This is where that disconnect comes in between when all the solar systems are producing electricity, and when we are actually using electricity.
As we said, utilities can’t control when solar panels produce electricity, so they’re left to work around that production and ‘fill in the gaps’. And as more and more solar is installed, it becomes more and more difficult.
You might be thinking this is only really a problem for the utilities – just let them figure it out. But in all honesty, it’s an issue for everyone. These are the kinds of problems we’ll need to solve if we want to continually adopt more renewable energy.
How do we solve this issue? Let’s look at a few solutions being thrown around.
Potential Solutions to the Duck Curve
People have come up with a variety of solutions to the intermittency of solar and wind energy.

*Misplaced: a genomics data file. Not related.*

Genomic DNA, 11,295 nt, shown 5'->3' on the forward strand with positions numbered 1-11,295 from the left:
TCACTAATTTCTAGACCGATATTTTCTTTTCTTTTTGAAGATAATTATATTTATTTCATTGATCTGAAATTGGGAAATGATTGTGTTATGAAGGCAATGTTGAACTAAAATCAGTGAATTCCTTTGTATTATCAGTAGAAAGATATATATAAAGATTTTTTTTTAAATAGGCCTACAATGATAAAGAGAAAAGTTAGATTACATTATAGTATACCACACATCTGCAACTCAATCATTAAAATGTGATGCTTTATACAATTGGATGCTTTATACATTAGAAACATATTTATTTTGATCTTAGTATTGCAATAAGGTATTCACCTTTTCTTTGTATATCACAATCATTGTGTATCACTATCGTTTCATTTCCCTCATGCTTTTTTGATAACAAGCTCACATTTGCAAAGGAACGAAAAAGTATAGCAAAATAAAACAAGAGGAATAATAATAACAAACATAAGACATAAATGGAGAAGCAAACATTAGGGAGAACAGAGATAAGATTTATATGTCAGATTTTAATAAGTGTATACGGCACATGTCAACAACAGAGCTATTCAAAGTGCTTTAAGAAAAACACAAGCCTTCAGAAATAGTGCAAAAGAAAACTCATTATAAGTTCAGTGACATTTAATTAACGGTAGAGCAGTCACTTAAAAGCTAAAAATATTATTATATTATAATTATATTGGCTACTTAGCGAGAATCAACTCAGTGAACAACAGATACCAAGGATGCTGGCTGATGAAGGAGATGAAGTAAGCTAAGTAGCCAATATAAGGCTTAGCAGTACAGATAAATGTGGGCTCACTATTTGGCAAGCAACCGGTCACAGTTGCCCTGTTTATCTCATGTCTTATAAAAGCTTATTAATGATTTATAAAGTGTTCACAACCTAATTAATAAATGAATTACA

Many believe batteries offer the best way to store energy and combat the duck curve. The idea is to fill in the gap created by solar with instantly-available battery power. Ever since the idea was introduced in California in 2013, utilities operating in the state as well as regulators have begun adopting energy storage projects specifically to ameliorate some of the duck curve’s effects.
In April 2017, the National Renewable Energy Lab even began testing battery storage for solar to figure out the best ways to integrate the technology into the grid.